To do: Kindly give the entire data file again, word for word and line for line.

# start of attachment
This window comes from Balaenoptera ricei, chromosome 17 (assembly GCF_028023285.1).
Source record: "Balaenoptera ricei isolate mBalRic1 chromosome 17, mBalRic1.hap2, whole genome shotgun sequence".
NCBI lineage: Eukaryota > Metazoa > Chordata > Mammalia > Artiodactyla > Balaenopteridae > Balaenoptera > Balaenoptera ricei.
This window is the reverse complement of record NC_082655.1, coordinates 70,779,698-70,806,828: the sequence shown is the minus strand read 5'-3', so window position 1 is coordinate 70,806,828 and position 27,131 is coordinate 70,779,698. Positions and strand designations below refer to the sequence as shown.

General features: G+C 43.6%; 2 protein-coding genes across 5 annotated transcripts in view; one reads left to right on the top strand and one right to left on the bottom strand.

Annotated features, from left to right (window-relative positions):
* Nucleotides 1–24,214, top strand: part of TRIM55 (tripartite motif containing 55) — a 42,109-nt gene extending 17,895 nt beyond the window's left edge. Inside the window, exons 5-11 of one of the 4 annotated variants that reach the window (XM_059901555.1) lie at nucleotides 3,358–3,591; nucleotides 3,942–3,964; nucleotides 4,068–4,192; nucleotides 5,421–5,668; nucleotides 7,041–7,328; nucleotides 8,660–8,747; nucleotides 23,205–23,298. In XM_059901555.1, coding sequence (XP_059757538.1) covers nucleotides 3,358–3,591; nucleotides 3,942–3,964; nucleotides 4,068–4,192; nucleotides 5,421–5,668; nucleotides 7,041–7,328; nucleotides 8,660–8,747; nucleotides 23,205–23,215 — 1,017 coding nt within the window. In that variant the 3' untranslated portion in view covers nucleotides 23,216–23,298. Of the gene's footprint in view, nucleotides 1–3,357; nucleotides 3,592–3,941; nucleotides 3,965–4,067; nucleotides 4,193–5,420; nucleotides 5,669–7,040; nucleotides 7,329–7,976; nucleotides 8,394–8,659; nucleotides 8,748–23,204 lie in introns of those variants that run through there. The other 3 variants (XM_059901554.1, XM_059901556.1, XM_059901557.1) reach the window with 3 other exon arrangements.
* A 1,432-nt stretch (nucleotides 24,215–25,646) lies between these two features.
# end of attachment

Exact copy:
This window comes from Balaenoptera ricei, chromosome 17 (assembly GCF_028023285.1).
Source record: "Balaenoptera ricei isolate mBalRic1 chromosome 17, mBalRic1.hap2, whole genome shotgun sequence".
NCBI lineage: Eukaryota > Metazoa > Chordata > Mammalia > Artiodactyla > Balaenopteridae > Balaenoptera > Balaenoptera ricei.
This window is the reverse complement of record NC_082655.1, coordinates 70,779,698-70,806,828: the sequence shown is the minus strand read 5'-3', so window position 1 is coordinate 70,806,828 and position 27,131 is coordinate 70,779,698. Positions and strand designations below refer to the sequence as shown.

General features: G+C 43.6%; 2 protein-coding genes across 5 annotated transcripts in view; one reads left to right on the top strand and one right to left on the bottom strand.

Annotated features, from left to right (window-relative positions):
* Nucleotides 1–24,214, top strand: part of TRIM55 (tripartite motif containing 55) — a 42,109-nt gene extending 17,895 nt beyond the window's left edge. Inside the window, exons 5-11 of one of the 4 annotated variants that reach the window (XM_059901555.1) lie at nucleotides 3,358–3,591; nucleotides 3,942–3,964; nucleotides 4,068–4,192; nucleotides 5,421–5,668; nucleotides 7,041–7,328; nucleotides 8,660–8,747; nucleotides 23,205–23,298. In XM_059901555.1, coding sequence (XP_059757538.1) covers nucleotides 3,358–3,591; nucleotides 3,942–3,964; nucleotides 4,068–4,192; nucleotides 5,421–5,668; nucleotides 7,041–7,328; nucleotides 8,660–8,747; nucleotides 23,205–23,215 — 1,017 coding nt within the window. In that variant the 3' untranslated portion in view covers nucleotides 23,216–23,298. Of the gene's footprint in view, nucleotides 1–3,357; nucleotides 3,592–3,941; nucleotides 3,965–4,067; nucleotides 4,193–5,420; nucleotides 5,669–7,040; nucleotides 7,329–7,976; nucleotides 8,394–8,659; nucleotides 8,748–23,204 lie in introns of those variants that run through there. The other 3 variants (XM_059901554.1, XM_059901556.1, XM_059901557.1) reach the window with 3 other exon arrangements.
* A 1,432-nt stretch (nucleotides 24,215–25,646) lies between these two features.